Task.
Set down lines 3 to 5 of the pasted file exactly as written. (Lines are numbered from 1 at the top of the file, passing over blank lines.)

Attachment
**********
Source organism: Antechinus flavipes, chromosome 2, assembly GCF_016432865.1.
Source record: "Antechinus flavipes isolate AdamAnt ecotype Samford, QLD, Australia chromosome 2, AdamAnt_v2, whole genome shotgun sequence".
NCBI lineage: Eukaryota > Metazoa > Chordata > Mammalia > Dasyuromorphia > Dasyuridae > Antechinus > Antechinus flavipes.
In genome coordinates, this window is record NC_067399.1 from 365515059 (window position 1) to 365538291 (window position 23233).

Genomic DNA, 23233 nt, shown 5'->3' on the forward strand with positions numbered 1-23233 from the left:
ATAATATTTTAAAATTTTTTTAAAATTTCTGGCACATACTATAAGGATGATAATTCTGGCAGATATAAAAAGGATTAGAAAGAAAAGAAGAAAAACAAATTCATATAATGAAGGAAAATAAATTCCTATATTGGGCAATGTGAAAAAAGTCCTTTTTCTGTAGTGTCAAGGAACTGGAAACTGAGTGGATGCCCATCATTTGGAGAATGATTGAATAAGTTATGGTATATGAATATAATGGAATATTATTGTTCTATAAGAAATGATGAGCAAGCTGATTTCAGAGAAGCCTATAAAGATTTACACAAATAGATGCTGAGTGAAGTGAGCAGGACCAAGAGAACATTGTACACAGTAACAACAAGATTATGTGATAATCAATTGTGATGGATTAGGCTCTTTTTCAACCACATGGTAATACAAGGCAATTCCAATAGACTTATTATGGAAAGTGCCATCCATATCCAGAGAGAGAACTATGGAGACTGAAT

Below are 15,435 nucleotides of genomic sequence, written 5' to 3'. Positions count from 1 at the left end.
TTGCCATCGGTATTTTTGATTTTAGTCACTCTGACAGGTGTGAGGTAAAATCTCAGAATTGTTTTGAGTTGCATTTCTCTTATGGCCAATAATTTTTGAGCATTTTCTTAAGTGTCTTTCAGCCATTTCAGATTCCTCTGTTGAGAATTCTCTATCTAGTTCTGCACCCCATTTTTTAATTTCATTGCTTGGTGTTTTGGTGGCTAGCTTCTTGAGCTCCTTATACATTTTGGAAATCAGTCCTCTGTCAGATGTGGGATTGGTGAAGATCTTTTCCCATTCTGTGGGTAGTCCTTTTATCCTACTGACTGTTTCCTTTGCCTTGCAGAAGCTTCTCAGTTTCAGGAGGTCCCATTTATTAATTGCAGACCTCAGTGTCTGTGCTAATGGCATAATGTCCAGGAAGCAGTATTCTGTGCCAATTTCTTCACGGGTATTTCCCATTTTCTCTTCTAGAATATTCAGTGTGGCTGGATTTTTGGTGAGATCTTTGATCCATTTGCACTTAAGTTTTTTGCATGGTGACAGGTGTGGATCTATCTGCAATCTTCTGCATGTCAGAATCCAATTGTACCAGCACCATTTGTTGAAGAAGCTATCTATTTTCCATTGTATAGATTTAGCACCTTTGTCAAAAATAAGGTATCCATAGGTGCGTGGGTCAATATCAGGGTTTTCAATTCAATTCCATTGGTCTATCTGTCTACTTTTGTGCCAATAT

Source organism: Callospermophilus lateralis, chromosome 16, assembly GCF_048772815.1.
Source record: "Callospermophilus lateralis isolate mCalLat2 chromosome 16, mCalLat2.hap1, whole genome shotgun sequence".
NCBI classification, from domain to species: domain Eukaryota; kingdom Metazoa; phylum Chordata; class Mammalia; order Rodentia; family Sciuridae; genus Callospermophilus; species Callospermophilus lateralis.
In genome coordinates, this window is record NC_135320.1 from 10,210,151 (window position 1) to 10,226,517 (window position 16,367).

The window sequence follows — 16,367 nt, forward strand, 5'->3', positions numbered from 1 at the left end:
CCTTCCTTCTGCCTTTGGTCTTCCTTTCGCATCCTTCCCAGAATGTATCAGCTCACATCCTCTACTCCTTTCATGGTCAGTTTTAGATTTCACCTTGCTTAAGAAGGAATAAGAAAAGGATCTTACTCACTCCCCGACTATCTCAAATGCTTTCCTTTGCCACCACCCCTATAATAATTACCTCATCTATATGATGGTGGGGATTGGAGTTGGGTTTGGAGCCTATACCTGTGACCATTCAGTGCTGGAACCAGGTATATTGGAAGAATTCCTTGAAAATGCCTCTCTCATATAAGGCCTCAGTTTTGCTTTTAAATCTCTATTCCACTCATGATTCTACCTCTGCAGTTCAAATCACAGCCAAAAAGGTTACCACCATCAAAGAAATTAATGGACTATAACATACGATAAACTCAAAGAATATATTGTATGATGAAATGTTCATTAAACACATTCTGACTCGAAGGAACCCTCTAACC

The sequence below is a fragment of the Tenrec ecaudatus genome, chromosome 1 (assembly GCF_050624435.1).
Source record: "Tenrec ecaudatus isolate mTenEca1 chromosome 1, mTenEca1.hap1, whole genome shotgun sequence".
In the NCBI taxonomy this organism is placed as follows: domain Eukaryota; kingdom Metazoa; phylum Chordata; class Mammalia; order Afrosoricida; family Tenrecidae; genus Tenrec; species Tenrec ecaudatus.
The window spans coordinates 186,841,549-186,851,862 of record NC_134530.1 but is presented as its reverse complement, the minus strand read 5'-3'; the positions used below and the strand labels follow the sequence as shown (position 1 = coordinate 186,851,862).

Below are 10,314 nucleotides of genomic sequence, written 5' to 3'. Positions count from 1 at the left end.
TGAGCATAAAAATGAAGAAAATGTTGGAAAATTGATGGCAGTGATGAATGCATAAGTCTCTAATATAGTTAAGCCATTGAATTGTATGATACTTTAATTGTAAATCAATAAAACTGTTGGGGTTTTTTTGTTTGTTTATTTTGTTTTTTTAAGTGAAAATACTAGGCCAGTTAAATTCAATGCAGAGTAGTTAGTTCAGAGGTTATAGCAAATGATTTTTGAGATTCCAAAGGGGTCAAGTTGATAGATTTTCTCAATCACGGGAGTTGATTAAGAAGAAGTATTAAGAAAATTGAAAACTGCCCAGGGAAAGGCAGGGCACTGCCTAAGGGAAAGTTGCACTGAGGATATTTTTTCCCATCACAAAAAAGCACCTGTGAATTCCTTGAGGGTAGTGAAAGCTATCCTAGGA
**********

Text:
NCBI lineage: Eukaryota > Metazoa > Chordata > Mammalia > Dasyuromorphia > Dasyuridae > Antechinus > Antechinus flavipes.
In genome coordinates, this window is record NC_067399.1 from 365515059 (window position 1) to 365538291 (window position 23233).

Genomic DNA, 23233 nt, shown 5'->3' on the forward strand with positions numbered 1-23233 from the left: